Your aquarium is home to cold-blooded creatures who rely on the temperature of the water to sustain their body temperature. This means that you must provide heat for your aquarium and maintain it at the right temperature for your fish. You can choose from a few different types of heaters and use either one or multiple heaters, depending on your setup. Heater capacity, or heating power, is indicated by its wattage rating.
Types of Aquarium Heaters
You have a choice of the type of aquarium heater you choose and how many to use.
Hang-on-tank: Hang-on heaters mount onto the rear of the tank (typically) with suction cups and/or a hook or other fastening device over the edge of the tank. They are only partially submerged and tend to be less efficient than other types of heater, but they can provide adequate heating in smaller tanks. When used in large tanks, it's best to have more than one hang-on heater.
Submersible: Submersible heaters are completely submerged in the tank water and mount to the back of the tank either horizontally or vertically. Often, they are mounted horizontally near the substrate. Submersibles generally provide more consistent and efficient heating than hang-on heaters, especially with larger tanks.
Heating cable: A heating cable is placed under the gravel or substrate and is connected to a control unit. It can be useful for freshwater planted aquariums to eliminate dead spots. However, because you have to dig up the substrate if the cable needs to be repaired or replaced, this type of heater isn't the best option for saltwater reef systems.
Finding the Right Aquarium Heater Size
Sizing a tank heater (or heaters) is based on the water volume of the tank, the average temperature in the room where the tank is located, and the desired water temperature for the tank.
For the heater wattage, the basic rule of thumb is to use between 2.5 and 5 watts per gallon of actual water volume in the aquarium. However, often more wattage is required, depending on how much you want to raise the temperature. If you're using more than one heater, the total heating capacity of all the units together should add up to the required wattage.
To adjust for the room temperature, subtract the average temperature of the room from the target temperature for the aquarium water. The result is the amount of heating required, measured in degrees.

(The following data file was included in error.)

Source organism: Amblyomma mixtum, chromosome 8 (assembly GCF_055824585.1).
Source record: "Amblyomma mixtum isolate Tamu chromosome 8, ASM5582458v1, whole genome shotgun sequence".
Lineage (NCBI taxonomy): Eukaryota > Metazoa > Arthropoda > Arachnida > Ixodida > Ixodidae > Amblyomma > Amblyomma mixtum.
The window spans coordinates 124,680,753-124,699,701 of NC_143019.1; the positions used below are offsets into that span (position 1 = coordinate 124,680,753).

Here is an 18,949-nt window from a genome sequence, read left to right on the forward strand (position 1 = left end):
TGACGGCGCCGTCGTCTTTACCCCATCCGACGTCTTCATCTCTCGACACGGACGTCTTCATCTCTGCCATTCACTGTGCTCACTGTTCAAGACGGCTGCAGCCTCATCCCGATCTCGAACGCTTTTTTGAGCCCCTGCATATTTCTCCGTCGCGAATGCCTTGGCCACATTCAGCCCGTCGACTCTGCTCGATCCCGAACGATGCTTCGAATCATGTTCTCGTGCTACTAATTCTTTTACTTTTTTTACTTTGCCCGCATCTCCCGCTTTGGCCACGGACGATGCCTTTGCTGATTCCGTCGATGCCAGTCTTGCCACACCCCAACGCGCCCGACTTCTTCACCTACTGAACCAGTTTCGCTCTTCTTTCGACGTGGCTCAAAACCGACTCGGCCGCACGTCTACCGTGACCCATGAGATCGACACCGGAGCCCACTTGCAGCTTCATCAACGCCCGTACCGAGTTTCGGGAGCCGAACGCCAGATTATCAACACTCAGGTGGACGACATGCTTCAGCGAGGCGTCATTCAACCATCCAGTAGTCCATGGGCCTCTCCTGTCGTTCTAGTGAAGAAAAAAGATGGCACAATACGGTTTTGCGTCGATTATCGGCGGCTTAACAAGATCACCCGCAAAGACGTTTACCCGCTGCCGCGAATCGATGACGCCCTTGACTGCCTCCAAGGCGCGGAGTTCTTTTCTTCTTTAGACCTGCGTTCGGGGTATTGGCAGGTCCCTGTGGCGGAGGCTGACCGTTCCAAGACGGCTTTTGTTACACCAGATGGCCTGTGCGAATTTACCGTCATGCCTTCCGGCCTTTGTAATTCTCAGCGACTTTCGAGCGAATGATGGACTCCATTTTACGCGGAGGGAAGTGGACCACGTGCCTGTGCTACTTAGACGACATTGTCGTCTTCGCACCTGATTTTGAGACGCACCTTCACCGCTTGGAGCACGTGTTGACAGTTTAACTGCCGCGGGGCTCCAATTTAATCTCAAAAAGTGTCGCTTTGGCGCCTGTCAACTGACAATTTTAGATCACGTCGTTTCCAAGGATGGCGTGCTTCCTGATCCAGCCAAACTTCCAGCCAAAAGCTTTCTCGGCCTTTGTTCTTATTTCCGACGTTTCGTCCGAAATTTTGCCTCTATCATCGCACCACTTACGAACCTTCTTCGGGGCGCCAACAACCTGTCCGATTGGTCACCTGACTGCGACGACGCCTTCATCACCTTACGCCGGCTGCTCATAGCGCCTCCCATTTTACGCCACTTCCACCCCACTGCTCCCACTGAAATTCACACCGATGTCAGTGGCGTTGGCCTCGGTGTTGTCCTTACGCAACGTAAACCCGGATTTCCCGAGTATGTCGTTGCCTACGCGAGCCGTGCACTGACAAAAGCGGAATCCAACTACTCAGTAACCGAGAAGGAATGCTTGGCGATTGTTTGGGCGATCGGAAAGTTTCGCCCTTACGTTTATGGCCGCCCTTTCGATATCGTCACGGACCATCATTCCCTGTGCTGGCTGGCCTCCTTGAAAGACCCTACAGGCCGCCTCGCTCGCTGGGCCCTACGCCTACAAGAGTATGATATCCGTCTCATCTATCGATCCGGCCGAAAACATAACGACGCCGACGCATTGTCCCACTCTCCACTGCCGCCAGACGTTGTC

Using the aquarium heater size chart below, find the size of your aquarium in the left-hand column, then move to the column that shows the number of degrees the aquarium needs to be heated. If the heating requirement is between levels, move up to the next larger size.
- Average room temperature: 68 degrees F
- Target water temperature: 77 degrees F
- Heating required: 9 degrees F (77 - 68 = 9)
- Tank size: 20 gallon
- Heater size needed: 50 watts
Aquarium Heater Size Guide
5 Degrees C
9 Degrees F
10 Degrees C
18 Degrees F
15 Degrees C
27 Degrees F
|5 Gallon/25 Liter||25 watt||50 watt||75 watt|
|10 Gallon/50 Liter||50 watt||75 watt||75 watt|
|20 Gallon/75 Liter||50 watt||75 watt||150 watt|
|25 Gallon/100 Liter||75 watt||100 watt||200 watt|
|40 Gallon/150 Liter||100 watt||150 watt||300 watt|
|50 Gallon/200 Liter||150 watt||200 watt||two 200 watt|
|65 Gallon/250 Liter||200 watt||250 watt||two 250 watt|
|75 Gallon/300 Liter||250 watt||300 watt||two 300 watt|
Tips for Using Aquarium Heaters
- In larger tanks, or in situations where the room temperature is significantly below the desired water temperature, two heaters may be required. Heaters should be installed at opposite ends of the aquarium to ensure even heating.
- It is best to use multiple units with hang-on and submersible heaters. This provides more even heat distribution and puts less strain on the heaters. Also, if one of the heaters goes out, the temperature may not plummet too dangerously until you can get a new unit. It's also smart to buy an extra heater to keep on hand as a backup.
- The heater tube length is important because heat rises. As a general rule, the heater tube should match the height of your aquarium.
- Check for heat sources and fluctuations. Your tank may be located under a vent or next to intermittent heat sources that can make the temperature rise and fall.
- Always unplug the heater when you are draining the tank to prevent the heater from overheating when it is no longer submerged.